Anglo-Irish: deciphering the spin

Saving Anglo Irish will cost the poorest in order to protect the country’s elite, argues Luke P. Field

Ireland’s beloved zombie bank seems to be undergoing some cost revision these days. Initially, we were being told that Anglo Irish would cost €25 billion to keep afloat. Then last month, it emerged that a far more realistic figure would be €35 billion. This allowed Anglo CEO Mike Aynsley to announce, with inexplicable pride, that the actual cost to the taxpayer would be “far below” that figure, at a mere €28.5 billion. So, it appears that there is no shortage of people asking the question of how much Anglo’s life support will cost, and no shortage of answers either.

What’s troubling is the apparent lack of people asking why it’s necessary to keep Anglo afloat at all. And as is typical, when nobody bothers to ask questions, answers become thin on the ground. The closest thing we’ve had to an “explanation” from Taoiseach Brian Cowen is that letting the bank fall would hit the taxpayer to the tune of €70bn. No rationale for this figure appears to exist in the public domain. He appears to have simply plucked it out of the air.

One could be forgiven for being sceptical of Cowen’s financial acumen given that he was one of the Ministers that presided over our headlong descent into the recession. Current incumbent Brian Lenihan has also proven to be a good little soldier in Fianna Fáil’s army of PR muddlers and spin doctors. In his department’s press release of the 8th of September, Lenihan was quoted as saying that the decision by the Government “will provide certainty about the future of Anglo Irish Bank” and that resolution of the situation “is essential to the promotion of confidence and stability in our financial system.” Strong words, but still no hint of exactly why Anglo is seen as central to this turnaround.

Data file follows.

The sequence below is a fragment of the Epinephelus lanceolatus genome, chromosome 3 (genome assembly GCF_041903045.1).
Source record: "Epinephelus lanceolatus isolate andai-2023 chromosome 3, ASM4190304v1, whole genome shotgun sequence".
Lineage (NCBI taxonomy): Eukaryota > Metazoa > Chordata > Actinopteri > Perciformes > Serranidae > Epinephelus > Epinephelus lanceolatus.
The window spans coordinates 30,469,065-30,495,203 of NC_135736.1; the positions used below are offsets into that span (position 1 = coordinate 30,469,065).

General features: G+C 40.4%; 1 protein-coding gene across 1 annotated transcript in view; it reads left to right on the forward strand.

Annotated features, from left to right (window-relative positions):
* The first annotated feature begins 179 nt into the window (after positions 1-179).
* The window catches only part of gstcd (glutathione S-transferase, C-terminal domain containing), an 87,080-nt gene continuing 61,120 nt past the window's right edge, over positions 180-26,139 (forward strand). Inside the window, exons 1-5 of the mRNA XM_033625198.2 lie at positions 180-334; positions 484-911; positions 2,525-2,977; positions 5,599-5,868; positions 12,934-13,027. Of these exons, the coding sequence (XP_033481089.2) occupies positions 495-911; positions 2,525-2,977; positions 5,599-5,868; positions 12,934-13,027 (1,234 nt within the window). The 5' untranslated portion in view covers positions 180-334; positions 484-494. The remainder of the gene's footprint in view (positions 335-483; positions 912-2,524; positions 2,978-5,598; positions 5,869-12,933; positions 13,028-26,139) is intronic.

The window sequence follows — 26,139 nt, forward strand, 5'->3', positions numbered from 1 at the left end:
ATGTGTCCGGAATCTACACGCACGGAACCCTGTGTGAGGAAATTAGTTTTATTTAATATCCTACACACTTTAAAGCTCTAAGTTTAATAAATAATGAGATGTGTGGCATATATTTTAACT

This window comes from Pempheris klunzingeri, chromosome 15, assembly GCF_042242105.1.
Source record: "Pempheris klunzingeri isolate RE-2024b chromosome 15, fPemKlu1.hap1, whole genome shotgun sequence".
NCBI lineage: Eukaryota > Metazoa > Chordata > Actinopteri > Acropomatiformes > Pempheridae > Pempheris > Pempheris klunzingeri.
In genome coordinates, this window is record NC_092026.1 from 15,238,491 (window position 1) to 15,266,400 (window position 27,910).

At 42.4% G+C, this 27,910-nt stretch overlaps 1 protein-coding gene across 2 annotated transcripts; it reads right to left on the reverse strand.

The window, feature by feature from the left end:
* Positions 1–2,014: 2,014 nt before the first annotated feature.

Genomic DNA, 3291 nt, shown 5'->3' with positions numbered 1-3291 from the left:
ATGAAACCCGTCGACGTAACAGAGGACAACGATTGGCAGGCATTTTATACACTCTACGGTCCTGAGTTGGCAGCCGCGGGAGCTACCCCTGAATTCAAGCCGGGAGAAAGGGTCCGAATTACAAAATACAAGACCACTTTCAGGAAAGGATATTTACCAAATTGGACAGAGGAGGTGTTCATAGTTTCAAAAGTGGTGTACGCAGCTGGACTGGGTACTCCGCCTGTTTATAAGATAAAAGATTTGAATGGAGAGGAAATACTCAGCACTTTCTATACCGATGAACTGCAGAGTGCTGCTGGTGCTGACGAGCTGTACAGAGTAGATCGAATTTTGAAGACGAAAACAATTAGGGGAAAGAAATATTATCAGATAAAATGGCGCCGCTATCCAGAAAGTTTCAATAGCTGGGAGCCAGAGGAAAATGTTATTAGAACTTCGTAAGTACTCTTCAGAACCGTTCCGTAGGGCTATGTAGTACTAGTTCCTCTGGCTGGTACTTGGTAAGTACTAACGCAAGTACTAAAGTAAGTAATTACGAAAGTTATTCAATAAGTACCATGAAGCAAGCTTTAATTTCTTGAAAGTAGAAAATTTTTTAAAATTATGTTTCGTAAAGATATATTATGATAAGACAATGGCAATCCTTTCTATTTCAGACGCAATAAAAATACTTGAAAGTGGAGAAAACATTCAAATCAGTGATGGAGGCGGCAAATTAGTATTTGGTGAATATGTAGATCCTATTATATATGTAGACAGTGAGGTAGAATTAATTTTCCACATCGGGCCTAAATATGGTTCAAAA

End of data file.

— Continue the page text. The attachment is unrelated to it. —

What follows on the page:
Let’s investigate further. What does Anglo, in its current form, actually do that makes it so essential? Apparently, it has been split into a funding bank (the “good” bank) and a recovery bank (the “bad” bank). Except that the funding bank exists to loan money to customers, which it doesn’t even do (I quote the Department of Finance’s statement: “this bank will not engage in any lending”) and the recovery bank merely exists to transfer as much of Anglo’s massive debt as possible to NAMA by 2015. This, to me anyway, suggests that we paid €25–€35bn for two banks, and yet are receiving, well, none.

Which brings us, rather neatly, to the all-important issue of payment. Disregarding all the hyperbole and propaganda about it being an “essential” financial institution, the real reason we’re keeping Anglo afloat is to avoid the bank from defaulting on its massive debt. Again, Government PR monkeys will probably tell you that this is “essential” because such a default would harm Ireland’s national credit rating. I cannot stress strongly enough how bogus this claim is. After all, Ireland’s credit rating is currently lower than that of Greece, a country which allowed its economy to utterly collapse and is currently being bailed out by the rest of Europe. Things could scarcely get worse.

Just who stands to lose money from this default, anyway? A quick look at Anglo’s previous financial strategy gives a pretty clear indication: it is an investment and lending bank that invested in, and loaned, primarily to construction developers. It’s fair to say, then, that the ones who stand to lose out in the event of a collapse are construction developers. The same construction developers that led us into the recession, and the same construction developers that Fianna Fáil has traditionally protected. Funny, that.

So, instead of a few wealthy developers footing the bill for Anglo, everyone will chip in through the spending of our tax money, right? Wrong. Prevailing statistics over the past number of years show that the top earners only pay 1% of Ireland’s total income tax takings, presumably through the use of accountants that can claim the maximum available tax credits and non-taxable earnings for their clients, and also through paying taxes in countries with lower rates. In other words, thanks to our broken tax system, our deluded neo-liberal society, and a Government that appears ill-equipped to manage the finances of a street stall, the poor will pay so that the rich don’t have to. As always.

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